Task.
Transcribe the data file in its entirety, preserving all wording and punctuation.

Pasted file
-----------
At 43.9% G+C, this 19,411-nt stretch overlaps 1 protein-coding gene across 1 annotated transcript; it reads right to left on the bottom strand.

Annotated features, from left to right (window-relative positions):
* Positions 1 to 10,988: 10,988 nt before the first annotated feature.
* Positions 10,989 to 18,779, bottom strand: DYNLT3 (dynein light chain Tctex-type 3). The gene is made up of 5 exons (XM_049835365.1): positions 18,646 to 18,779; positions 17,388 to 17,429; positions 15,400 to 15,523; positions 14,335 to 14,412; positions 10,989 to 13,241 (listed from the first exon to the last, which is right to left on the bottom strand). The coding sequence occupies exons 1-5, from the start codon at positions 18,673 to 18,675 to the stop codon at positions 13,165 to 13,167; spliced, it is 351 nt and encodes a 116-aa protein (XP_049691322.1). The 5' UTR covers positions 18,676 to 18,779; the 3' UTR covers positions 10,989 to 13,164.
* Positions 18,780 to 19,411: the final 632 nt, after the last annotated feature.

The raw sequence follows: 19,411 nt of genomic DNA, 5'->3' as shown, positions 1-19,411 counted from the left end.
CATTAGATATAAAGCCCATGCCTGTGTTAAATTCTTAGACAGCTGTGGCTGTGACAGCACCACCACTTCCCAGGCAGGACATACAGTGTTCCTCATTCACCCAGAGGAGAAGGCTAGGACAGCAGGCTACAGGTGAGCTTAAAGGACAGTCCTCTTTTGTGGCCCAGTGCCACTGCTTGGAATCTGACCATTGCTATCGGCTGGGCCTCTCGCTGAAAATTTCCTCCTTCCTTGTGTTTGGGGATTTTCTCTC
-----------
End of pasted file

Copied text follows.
At 43.9% G+C, this 19,411-nt stretch overlaps 1 protein-coding gene across 1 annotated transcript; it reads right to left on the bottom strand.

Annotated features, from left to right (window-relative positions):
* Positions 1 to 10,988: 10,988 nt before the first annotated feature.
* Positions 10,989 to 18,779, bottom strand: DYNLT3 (dynein light chain Tctex-type 3). The gene is made up of 5 exons (XM_049835365.1): positions 18,646 to 18,779; positions 17,388 to 17,429; positions 15,400 to 15,523; positions 14,335 to 14,412; positions 10,989 to 13,241 (listed from the first exon to the last, which is right to left on the bottom strand). The coding sequence occupies exons 1-5, from the start codon at positions 18,673 to 18,675 to the stop codon at positions 13,165 to 13,167; spliced, it is 351 nt and encodes a 116-aa protein (XP_049691322.1). The 5' UTR covers positions 18,676 to 18,779; the 3' UTR covers positions 10,989 to 13,164.
* Positions 18,780 to 19,411: the final 632 nt, after the last annotated feature.

The raw sequence follows: 19,411 nt of genomic DNA, 5'->3' as shown, positions 1-19,411 counted from the left end.
CATTAGATATAAAGCCCATGCCTGTGTTAAATTCTTAGACAGCTGTGGCTGTGACAGCACCACCACTTCCCAGGCAGGACATACAGTGTTCCTCATTCACCCAGAGGAGAAGGCTAGGACAGCAGGCTACAGGTGAGCTTAAAGGACAGTCCTCTTTTGTGGCCCAGTGCCACTGCTTGGAATCTGACCATTGCTATCGGCTGGGCCTCTCGCTGAAAATTTCCTCCTTCCTTGTGTTTGGGGATTTTCTCTC